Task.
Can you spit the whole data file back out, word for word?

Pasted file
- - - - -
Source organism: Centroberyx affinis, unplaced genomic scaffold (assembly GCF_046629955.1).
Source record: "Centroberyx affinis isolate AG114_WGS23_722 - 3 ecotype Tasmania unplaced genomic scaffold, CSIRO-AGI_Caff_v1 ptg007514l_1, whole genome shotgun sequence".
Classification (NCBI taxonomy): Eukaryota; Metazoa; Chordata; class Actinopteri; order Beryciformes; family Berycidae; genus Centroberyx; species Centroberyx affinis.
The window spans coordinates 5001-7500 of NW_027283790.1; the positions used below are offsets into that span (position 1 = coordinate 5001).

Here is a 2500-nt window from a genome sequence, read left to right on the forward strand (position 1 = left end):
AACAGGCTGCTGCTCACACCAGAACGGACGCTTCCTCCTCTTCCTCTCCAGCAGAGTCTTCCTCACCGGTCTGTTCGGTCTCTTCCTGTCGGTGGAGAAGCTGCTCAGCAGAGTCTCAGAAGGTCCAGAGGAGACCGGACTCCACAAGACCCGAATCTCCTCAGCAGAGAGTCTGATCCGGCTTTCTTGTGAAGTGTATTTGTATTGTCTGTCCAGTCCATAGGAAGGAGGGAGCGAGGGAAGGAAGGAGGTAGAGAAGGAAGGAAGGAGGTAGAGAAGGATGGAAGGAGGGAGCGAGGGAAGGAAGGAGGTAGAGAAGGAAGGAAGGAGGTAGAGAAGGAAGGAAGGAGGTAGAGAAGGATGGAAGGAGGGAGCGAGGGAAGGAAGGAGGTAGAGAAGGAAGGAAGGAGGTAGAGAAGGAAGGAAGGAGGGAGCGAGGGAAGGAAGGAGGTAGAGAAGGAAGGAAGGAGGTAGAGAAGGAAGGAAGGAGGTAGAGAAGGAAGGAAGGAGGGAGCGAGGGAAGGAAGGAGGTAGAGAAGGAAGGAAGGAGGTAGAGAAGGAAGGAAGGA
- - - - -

Source organism: Centroberyx affinis, unplaced genomic scaffold (assembly GCF_046629955.1).
Source record: "Centroberyx affinis isolate AG114_WGS23_722 - 3 ecotype Tasmania unplaced genomic scaffold, CSIRO-AGI_Caff_v1 ptg007514l_1, whole genome shotgun sequence".
Classification (NCBI taxonomy): Eukaryota; Metazoa; Chordata; class Actinopteri; order Beryciformes; family Berycidae; genus Centroberyx; species Centroberyx affinis.
The window spans coordinates 5001-7500 of NW_027283790.1; the positions used below are offsets into that span (position 1 = coordinate 5001).

Here is a 2500-nt window from a genome sequence, read left to right on the forward strand (position 1 = left end):
AACAGGCTGCTGCTCACACCAGAACGGACGCTTCCTCCTCTTCCTCTCCAGCAGAGTCTTCCTCACCGGTCTGTTCGGTCTCTTCCTGTCGGTGGAGAAGCTGCTCAGCAGAGTCTCAGAAGGTCCAGAGGAGACCGGACTCCACAAGACCCGAATCTCCTCAGCAGAGAGTCTGATCCGGCTTTCTTGTGAAGTGTATTTGTATTGTCTGTCCAGTCCATAGGAAGGAGGGAGCGAGGGAAGGAAGGAGGTAGAGAAGGAAGGAAGGAGGTAGAGAAGGATGGAAGGAGGGAGCGAGGGAAGGAAGGAGGTAGAGAAGGAAGGAAGGAGGTAGAGAAGGAAGGAAGGAGGTAGAGAAGGATGGAAGGAGGGAGCGAGGGAAGGAAGGAGGTAGAGAAGGAAGGAAGGAGGTAGAGAAGGAAGGAAGGAGGGAGCGAGGGAAGGAAGGAGGTAGAGAAGGAAGGAAGGAGGTAGAGAAGGAAGGAAGGAGGTAGAGAAGGAAGGAAGGAGGGAGCGAGGGAAGGAAGGAGGTAGAGAAGGAAGGAAGGAGGTAGAGAAGGAAGGAAGGA